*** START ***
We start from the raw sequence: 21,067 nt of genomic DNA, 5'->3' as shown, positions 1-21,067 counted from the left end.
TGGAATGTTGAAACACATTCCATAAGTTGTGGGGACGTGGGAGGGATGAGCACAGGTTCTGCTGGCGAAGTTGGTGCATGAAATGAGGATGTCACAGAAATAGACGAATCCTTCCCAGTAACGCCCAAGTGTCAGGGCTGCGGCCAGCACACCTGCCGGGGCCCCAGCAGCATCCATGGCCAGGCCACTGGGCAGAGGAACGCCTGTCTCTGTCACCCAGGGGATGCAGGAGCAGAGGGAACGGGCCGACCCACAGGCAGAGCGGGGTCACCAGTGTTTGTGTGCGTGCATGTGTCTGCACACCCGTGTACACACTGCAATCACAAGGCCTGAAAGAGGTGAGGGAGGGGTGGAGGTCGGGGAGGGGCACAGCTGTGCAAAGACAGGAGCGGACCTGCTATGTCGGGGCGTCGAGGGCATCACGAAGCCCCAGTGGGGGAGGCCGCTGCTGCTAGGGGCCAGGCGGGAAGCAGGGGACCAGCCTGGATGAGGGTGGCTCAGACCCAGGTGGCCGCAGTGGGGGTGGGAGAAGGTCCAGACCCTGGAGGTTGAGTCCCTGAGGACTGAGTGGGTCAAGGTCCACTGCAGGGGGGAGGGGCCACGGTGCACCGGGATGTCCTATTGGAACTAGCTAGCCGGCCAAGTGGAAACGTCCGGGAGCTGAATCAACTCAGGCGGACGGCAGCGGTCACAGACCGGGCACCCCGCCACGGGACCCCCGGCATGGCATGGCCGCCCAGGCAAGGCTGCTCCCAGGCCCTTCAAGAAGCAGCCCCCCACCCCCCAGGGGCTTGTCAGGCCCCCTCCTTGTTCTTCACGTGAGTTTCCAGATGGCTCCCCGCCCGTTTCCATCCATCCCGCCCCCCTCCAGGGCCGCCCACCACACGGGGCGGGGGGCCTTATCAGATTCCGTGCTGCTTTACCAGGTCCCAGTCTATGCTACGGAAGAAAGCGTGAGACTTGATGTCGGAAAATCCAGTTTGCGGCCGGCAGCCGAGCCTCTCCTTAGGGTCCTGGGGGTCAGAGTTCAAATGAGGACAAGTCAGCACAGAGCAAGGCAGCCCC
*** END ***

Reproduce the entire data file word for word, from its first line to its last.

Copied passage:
We start from the raw sequence: 21,067 nt of genomic DNA, 5'->3' as shown, positions 1-21,067 counted from the left end.
TGGAATGTTGAAACACATTCCATAAGTTGTGGGGACGTGGGAGGGATGAGCACAGGTTCTGCTGGCGAAGTTGGTGCATGAAATGAGGATGTCACAGAAATAGACGAATCCTTCCCAGTAACGCCCAAGTGTCAGGGCTGCGGCCAGCACACCTGCCGGGGCCCCAGCAGCATCCATGGCCAGGCCACTGGGCAGAGGAACGCCTGTCTCTGTCACCCAGGGGATGCAGGAGCAGAGGGAACGGGCCGACCCACAGGCAGAGCGGGGTCACCAGTGTTTGTGTGCGTGCATGTGTCTGCACACCCGTGTACACACTGCAATCACAAGGCCTGAAAGAGGTGAGGGAGGGGTGGAGGTCGGGGAGGGGCACAGCTGTGCAAAGACAGGAGCGGACCTGCTATGTCGGGGCGTCGAGGGCATCACGAAGCCCCAGTGGGGGAGGCCGCTGCTGCTAGGGGCCAGGCGGGAAGCAGGGGACCAGCCTGGATGAGGGTGGCTCAGACCCAGGTGGCCGCAGTGGGGGTGGGAGAAGGTCCAGACCCTGGAGGTTGAGTCCCTGAGGACTGAGTGGGTCAAGGTCCACTGCAGGGGGGAGGGGCCACGGTGCACCGGGATGTCCTATTGGAACTAGCTAGCCGGCCAAGTGGAAACGTCCGGGAGCTGAATCAACTCAGGCGGACGGCAGCGGTCACAGACCGGGCACCCCGCCACGGGACCCCCGGCATGGCATGGCCGCCCAGGCAAGGCTGCTCCCAGGCCCTTCAAGAAGCAGCCCCCCACCCCCCAGGGGCTTGTCAGGCCCCCTCCTTGTTCTTCACGTGAGTTTCCAGATGGCTCCCCGCCCGTTTCCATCCATCCCGCCCCCCTCCAGGGCCGCCCACCACACGGGGCGGGGGGCCTTATCAGATTCCGTGCTGCTTTACCAGGTCCCAGTCTATGCTACGGAAGAAAGCGTGAGACTTGATGTCGGAAAATCCAGTTTGCGGCCGGCAGCCGAGCCTCTCCTTAGGGTCCTGGGGGTCAGAGTTCAAATGAGGACAAGTCAGCACAGAGCAAGGCAGCCCC